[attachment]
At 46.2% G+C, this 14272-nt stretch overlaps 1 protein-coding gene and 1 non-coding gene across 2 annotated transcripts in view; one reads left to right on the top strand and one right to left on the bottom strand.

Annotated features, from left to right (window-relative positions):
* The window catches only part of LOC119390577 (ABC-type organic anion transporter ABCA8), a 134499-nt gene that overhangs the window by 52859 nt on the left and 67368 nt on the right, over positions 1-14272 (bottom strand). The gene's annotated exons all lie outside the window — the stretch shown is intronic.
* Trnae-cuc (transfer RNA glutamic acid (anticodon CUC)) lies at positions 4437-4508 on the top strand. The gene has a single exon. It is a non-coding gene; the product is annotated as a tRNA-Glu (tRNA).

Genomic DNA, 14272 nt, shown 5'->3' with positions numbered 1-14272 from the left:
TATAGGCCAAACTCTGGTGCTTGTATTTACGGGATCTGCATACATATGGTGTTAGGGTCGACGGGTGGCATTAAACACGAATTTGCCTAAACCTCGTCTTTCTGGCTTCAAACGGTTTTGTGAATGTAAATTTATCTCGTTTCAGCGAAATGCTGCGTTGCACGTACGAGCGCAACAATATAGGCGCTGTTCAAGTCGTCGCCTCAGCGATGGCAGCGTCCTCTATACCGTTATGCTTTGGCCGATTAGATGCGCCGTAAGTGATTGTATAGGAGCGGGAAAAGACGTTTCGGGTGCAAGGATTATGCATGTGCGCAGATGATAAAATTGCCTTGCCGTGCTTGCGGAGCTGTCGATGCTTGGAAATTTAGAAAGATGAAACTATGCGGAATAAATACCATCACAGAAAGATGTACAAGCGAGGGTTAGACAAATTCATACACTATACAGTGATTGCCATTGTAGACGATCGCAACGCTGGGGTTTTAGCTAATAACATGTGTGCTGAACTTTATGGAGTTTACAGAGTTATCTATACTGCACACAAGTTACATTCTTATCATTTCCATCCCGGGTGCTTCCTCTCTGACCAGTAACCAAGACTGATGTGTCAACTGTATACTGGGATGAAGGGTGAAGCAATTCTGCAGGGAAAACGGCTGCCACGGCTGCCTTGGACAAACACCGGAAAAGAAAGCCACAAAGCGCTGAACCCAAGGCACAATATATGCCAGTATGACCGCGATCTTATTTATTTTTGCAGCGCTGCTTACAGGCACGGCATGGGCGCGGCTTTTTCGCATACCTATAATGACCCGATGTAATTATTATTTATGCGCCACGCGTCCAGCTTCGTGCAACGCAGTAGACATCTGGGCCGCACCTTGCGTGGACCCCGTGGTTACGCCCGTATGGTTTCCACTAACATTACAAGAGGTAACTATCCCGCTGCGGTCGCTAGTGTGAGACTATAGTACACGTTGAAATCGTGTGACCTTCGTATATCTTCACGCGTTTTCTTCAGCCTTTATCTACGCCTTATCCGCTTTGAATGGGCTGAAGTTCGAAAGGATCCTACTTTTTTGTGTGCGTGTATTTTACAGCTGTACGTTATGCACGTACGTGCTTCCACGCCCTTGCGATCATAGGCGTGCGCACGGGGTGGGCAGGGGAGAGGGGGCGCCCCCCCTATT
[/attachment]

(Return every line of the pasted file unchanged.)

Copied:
At 46.2% G+C, this 14272-nt stretch overlaps 1 protein-coding gene and 1 non-coding gene across 2 annotated transcripts in view; one reads left to right on the top strand and one right to left on the bottom strand.

Annotated features, from left to right (window-relative positions):
* The window catches only part of LOC119390577 (ABC-type organic anion transporter ABCA8), a 134499-nt gene that overhangs the window by 52859 nt on the left and 67368 nt on the right, over positions 1-14272 (bottom strand). The gene's annotated exons all lie outside the window — the stretch shown is intronic.
* Trnae-cuc (transfer RNA glutamic acid (anticodon CUC)) lies at positions 4437-4508 on the top strand. The gene has a single exon. It is a non-coding gene; the product is annotated as a tRNA-Glu (tRNA).

Genomic DNA, 14272 nt, shown 5'->3' with positions numbered 1-14272 from the left:
TATAGGCCAAACTCTGGTGCTTGTATTTACGGGATCTGCATACATATGGTGTTAGGGTCGACGGGTGGCATTAAACACGAATTTGCCTAAACCTCGTCTTTCTGGCTTCAAACGGTTTTGTGAATGTAAATTTATCTCGTTTCAGCGAAATGCTGCGTTGCACGTACGAGCGCAACAATATAGGCGCTGTTCAAGTCGTCGCCTCAGCGATGGCAGCGTCCTCTATACCGTTATGCTTTGGCCGATTAGATGCGCCGTAAGTGATTGTATAGGAGCGGGAAAAGACGTTTCGGGTGCAAGGATTATGCATGTGCGCAGATGATAAAATTGCCTTGCCGTGCTTGCGGAGCTGTCGATGCTTGGAAATTTAGAAAGATGAAACTATGCGGAATAAATACCATCACAGAAAGATGTACAAGCGAGGGTTAGACAAATTCATACACTATACAGTGATTGCCATTGTAGACGATCGCAACGCTGGGGTTTTAGCTAATAACATGTGTGCTGAACTTTATGGAGTTTACAGAGTTATCTATACTGCACACAAGTTACATTCTTATCATTTCCATCCCGGGTGCTTCCTCTCTGACCAGTAACCAAGACTGATGTGTCAACTGTATACTGGGATGAAGGGTGAAGCAATTCTGCAGGGAAAACGGCTGCCACGGCTGCCTTGGACAAACACCGGAAAAGAAAGCCACAAAGCGCTGAACCCAAGGCACAATATATGCCAGTATGACCGCGATCTTATTTATTTTTGCAGCGCTGCTTACAGGCACGGCATGGGCGCGGCTTTTTCGCATACCTATAATGACCCGATGTAATTATTATTTATGCGCCACGCGTCCAGCTTCGTGCAACGCAGTAGACATCTGGGCCGCACCTTGCGTGGACCCCGTGGTTACGCCCGTATGGTTTCCACTAACATTACAAGAGGTAACTATCCCGCTGCGGTCGCTAGTGTGAGACTATAGTACACGTTGAAATCGTGTGACCTTCGTATATCTTCACGCGTTTTCTTCAGCCTTTATCTACGCCTTATCCGCTTTGAATGGGCTGAAGTTCGAAAGGATCCTACTTTTTTGTGTGCGTGTATTTTACAGCTGTACGTTATGCACGTACGTGCTTCCACGCCCTTGCGATCATAGGCGTGCGCACGGGGTGGGCAGGGGAGAGGGGGCGCCCCCCCTATT